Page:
Arctic's Winter Ice Peaks at Fifth-Smallest Extent on Record

Source: NSIDC
A NASA Blue Marble view of Arctic sea ice on March 21, 2014. Arctic sea ice reached its maximum extent for the year on March 21 at 14.91 million square kilometers (5.76 million square miles), making it the fifth lowest maximum in the satellite record.

Climate Central It’s that time of year again: No, we’re not talking allergies flaring or cherry blossoms blooming, but the Arctic ice cap reaching its maximum size for the year.

Arctic sea ice reached its maximum area, or extent, on March 21, after a brief late season surge in ice formation. The total amount of ice coverage peaked at 5.7 million square miles, some 282,000 square miles below the 1981-to-2010 average. It ranks as the fifth lowest winter extent in the satellite record, stretching back to 1978 (2011 holds the record low).

This maximum comes as part of the inexorable decline in Arctic sea ice over the past few decades, a decline that could alter regional atmospheric and ocean circulation patterns. The warmer waters that result when sea ice melts also could cause melting of the Greenland Ice Sheet, contributing to sea level rise, and Arctic permafrost, which could ultimately release massive amounts of carbon dioxide.

The decline in sea ice has been particularly noticeable at the end of the summer melt season, which has been getting longer over the same time period, a new study finds. However, what exactly will happen this summer is beyond the current forecasting capabilities of scientists, according to another new study that examined the skill of seasonal Arctic sea ice projections.

There was about an average amount of sea ice across most of the Arctic Ocean this winter, except in the Barents Sea and the Sea of Okhotsk, where levels were lower than normal.

“It’s pretty much what we have been seeing” in winter, said Julienne Stroeve, a senior scientist at the National Snow & Ice Data Center, which monitors sea ice levels throughout the year.

Multi-year ice, which is ice that has lasted at least two seasons, made up 43 percent of the ice pack this winter compared to 30 percent last winter. Multi-year ice is typically more resistant to summer melting than thinner first-year ice and is important to the future integrity of the Arctic ice cap, though having more multi-year ice doesn’t necessarily mean there will be a more robust icepack at the end of this coming summer.One interesting exception is that late season surge, which was brought about by a shift in a regional climate pattern called the Arctic Oscillation that happened in the second week of March. That influenced wind and ocean circulation patterns in a way that spread the ice pack in the Barents and Bering seas, where ice coverage had been low all season, according to the NSIDC.

Imagery from the European Advanced Scatterometer (ASCAT) shows the distribution of multiyear ice compared to first year ice for March 28, 2013 (yellow line) and March 2, 2014 (blue line). Source: NOAA NESDIS; T. Wohlleben/Canadian Ice Service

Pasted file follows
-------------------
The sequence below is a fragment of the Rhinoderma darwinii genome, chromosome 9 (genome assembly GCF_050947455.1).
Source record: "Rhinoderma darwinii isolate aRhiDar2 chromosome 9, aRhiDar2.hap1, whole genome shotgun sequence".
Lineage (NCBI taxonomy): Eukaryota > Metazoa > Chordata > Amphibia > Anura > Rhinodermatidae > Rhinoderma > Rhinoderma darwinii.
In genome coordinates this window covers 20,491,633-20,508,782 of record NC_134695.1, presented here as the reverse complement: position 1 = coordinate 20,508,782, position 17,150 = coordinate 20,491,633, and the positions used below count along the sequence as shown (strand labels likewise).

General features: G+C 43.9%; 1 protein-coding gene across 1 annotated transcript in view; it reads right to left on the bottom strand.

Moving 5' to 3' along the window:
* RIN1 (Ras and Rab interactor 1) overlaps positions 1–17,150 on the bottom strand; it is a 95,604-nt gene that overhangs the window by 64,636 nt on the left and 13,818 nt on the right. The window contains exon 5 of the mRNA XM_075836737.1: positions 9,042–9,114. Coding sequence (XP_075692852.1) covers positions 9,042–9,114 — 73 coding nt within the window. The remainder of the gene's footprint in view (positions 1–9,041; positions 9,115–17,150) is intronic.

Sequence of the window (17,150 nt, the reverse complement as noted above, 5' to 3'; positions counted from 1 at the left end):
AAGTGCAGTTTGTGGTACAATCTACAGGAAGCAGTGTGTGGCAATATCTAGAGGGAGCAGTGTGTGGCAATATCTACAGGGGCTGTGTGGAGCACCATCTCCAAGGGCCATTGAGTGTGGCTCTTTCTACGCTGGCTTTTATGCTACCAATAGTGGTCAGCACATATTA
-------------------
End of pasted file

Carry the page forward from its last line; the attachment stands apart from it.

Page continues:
Imagery from the European Advanced Scatterometer (ASCAT) shows the distribution of multiyear ice compared to first year ice for March 28, 2013 (yellow line) and March 2, 2014 (blue line). Source: NOAA NESDIS; T. Wohlleben/Canadian Ice Service

Predictions of summer ice extent, in fact, have proven to be a thorny problem, despite the intense desire for them on the part of oil drilling and shipping interests. A new study co-authored by Stroeve found that forecasts of the summer ice extent, regardless of what methods were used, can’t predict the large dips or rises in summer extent that can be seen in some years. It’s only when the September ice minimum follows the long-term average that the forecasts show some success.

“Our predictability is very poor,” Stroeve told Climate Central.

Neither the extent of winter sea ice nor its thickness seems to have a strong correlation to the summer ice extent, the study, detailed in the journal Geophysical Research Letters, found.

“There’s a lot we need to learn, obviously, and improve upon,” said Stroeve, who spoke while attending a conference addressing this issue. She said the study shows how much summer’s weather in the Arctic can influence the ultimate minimum come September.

That difficulty in predicting year-to-year variations doesn’t negate the overall downward trend in sea ice extent that has been observed over the past few decades and is expected to continue into the future as the Earth warms. It means simply that “it’s just really hard to predict those wiggles along those downward trends,” Stroeve said.

Stroeve did note that since reaching the maximum on March 21, the sea ice extent has been declining at a fairly brisk pace. “It’s looking pretty steep,” she said.

Such a rapid decline can feed back on itself as open ocean is exposed to the sun, absorbing its rays at a time when it is at its highest in the sky and so sending the most radiation down to the surface. The warming of the ocean waters further melts the sea ice, Stroeve said.

That kind of feedback is behind an observed lengthening of the summer melt season described in another recent study in which Stroeve participated. The study, also published in Geophysical Research Letters, found that about five days were added to the melt season each decade between 1979 and 2013, both in terms of the melt starting earlier and the winter freeze beginning later. The amount of extra energy this effect allowed the ocean to absorb between 2007 and 2010 was enough to decrease Arctic ice thickness by 3 to 4 feet, the study found.

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